Archives For Plato


Here are a few new book releases from this week that are worth checking out:

(Where possible, we have also tried to include a review/interview related to the book…)

[easyazon-image align=”center” asin=”006202423X” locale=”us” height=”500″ src=”” width=”337″  alt=”New Book Releases” ] > > > >
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[easyazon-link asin=”006202423X” locale=”us”]Jesus: A Pilgrimage[/easyazon-link]

By James Martin, S.J.

Read an excerpt from this book

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Ancient HistoryThis will be the first post in a series that will, in effect, create a library of classics that are available as free ebooks.

This first group of books focus on Ancient History.  We have selected these books as recommended reading on this topic.

In 2013, we are encouraging our readers to mix up their reading habits, and read (or re-read) classics in addition to new books, such as the ones we review here in the ERB.

Broadly speaking, a classic is any book that is not a new book, or in other words that is worth reading five, ten or even one hundred years after its initial publication. ERB Editor Chris Smith has an article on The Huffington Post website arguing for reading a mix of classics and new books in 2013.

Editor’s Note: These are all important books on this topic. However, they are all in the public domain, which means that they are at least 90 years old.  For some works, newer and better translations may exist; some parts of the historical accounts in these books may be considered outdated today, but these works still stand as solid introductions to the basic people and stories of antiquity. And, of course, they are free.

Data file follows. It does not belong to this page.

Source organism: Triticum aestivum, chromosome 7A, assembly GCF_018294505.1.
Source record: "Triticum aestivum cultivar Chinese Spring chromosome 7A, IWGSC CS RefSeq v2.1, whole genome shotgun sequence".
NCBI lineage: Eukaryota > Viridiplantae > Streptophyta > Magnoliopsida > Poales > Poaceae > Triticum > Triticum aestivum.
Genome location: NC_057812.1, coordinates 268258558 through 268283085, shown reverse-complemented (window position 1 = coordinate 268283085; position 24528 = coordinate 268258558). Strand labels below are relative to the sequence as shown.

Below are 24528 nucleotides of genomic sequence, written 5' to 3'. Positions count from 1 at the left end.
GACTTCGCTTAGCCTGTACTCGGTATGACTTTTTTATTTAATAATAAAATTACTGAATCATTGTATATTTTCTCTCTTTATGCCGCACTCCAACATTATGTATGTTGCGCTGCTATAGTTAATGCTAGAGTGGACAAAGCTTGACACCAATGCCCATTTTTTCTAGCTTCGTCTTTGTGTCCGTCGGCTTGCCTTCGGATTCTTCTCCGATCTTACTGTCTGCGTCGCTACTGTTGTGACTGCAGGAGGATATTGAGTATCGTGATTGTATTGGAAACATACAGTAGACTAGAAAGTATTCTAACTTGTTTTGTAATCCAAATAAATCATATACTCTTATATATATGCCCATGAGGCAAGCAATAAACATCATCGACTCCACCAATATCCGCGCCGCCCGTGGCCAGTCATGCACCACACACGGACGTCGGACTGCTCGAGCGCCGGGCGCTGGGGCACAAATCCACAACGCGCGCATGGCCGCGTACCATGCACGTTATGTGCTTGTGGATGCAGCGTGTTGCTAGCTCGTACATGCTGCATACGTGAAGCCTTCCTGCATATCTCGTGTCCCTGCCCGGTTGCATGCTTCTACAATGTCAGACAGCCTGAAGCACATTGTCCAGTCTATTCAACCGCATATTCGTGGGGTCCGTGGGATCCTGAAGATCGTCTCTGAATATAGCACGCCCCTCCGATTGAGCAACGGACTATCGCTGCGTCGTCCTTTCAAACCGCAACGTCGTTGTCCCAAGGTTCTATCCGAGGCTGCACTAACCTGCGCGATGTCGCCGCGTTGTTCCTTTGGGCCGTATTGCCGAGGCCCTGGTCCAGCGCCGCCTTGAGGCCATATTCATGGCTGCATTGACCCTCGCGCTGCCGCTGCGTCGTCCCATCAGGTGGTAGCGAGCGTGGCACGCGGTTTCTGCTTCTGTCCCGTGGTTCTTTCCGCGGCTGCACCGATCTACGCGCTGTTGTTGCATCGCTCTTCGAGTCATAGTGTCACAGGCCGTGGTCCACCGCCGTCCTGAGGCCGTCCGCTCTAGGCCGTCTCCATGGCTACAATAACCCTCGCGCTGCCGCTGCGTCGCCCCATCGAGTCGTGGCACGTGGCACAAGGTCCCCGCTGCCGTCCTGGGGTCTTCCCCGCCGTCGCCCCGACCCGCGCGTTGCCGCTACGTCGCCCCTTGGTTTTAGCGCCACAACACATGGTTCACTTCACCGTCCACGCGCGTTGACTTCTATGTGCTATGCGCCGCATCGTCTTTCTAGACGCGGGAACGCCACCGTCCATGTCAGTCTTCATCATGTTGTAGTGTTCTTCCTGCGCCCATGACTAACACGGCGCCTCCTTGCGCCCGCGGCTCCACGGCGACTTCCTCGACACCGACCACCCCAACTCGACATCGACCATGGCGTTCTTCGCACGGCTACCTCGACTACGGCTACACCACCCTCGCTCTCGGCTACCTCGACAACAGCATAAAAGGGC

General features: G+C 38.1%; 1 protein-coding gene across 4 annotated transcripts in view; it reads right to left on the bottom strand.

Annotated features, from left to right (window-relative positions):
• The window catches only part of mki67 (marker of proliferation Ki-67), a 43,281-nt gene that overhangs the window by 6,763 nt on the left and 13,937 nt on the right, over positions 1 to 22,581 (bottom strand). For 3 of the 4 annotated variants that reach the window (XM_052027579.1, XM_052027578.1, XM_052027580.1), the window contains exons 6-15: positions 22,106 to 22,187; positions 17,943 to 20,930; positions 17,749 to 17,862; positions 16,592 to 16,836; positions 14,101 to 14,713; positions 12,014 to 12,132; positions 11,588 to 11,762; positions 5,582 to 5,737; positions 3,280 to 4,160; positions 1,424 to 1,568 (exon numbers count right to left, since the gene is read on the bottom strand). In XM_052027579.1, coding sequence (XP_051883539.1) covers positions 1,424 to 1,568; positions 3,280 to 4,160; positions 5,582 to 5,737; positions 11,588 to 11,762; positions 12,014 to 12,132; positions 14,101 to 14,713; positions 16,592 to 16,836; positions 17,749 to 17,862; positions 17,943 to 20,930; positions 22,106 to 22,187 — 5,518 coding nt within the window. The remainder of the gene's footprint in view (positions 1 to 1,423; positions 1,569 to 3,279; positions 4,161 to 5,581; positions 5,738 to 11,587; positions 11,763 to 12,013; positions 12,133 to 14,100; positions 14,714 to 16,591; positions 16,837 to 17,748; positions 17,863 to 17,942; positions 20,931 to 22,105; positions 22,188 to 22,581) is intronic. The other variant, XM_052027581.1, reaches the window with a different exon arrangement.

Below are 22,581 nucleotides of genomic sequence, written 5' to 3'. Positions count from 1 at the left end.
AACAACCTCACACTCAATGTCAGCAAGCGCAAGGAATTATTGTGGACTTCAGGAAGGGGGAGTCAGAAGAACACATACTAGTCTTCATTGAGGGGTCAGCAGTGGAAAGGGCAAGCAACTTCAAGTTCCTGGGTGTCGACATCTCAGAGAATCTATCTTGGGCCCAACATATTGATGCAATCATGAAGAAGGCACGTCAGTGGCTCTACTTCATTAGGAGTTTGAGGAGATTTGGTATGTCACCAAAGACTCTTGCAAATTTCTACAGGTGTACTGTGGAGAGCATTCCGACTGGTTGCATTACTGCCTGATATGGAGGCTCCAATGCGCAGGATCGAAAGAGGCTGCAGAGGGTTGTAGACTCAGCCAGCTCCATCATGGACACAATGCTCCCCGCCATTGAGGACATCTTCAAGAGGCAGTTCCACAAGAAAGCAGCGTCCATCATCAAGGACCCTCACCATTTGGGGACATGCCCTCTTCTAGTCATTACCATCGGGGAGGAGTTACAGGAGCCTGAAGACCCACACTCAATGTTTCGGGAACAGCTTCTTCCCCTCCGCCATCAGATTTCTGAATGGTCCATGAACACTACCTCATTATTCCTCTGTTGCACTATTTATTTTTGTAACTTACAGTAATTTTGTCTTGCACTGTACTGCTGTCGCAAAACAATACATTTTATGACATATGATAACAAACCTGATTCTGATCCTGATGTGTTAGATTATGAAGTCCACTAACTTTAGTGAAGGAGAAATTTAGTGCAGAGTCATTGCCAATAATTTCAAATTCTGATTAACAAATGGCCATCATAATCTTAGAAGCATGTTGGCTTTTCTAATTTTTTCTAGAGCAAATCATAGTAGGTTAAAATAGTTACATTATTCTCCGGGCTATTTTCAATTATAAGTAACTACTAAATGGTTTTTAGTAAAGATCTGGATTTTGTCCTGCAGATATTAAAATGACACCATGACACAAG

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Eco-Republic By Melissa LaneUsing Plato to Gain a Vision
for Living an Sustainable Life?

A Review of

Eco-Republic :
What the Ancients Can
Teach Us About Ethics, Virtue
and Sustainable Living
Melissa Lane.
Hardback: Princeton U Press, 2011.
Buy now:  [ Amazon ]

Reviewed by Eric Judge.

It’s a bad sign when I have to read the dust jacket description of a book and the endorsements on the back in an attempt to help myself understand a book that I have just finished.  I say this only slightly in jest.  I have followed my fair share of long, difficult, and dense arguments in academic books, whether because of grad school assignments and research or from a vague sense of “If I just read this book then I will be a hip intellectual”.  Reading Eco-Republic by Melissa Lane, was an exercise in . . . well let’s just call it exercise. And if exercise is often both difficult and rewarding, this book is decidedly on the difficult side of the equation, though not without its rewards.  Classical philosophy is in a great gap in my education and so much of Lane’s discussion of both classical thought in general and Plato in particular was new to me and this has colored my reading and enjoyment of this book.

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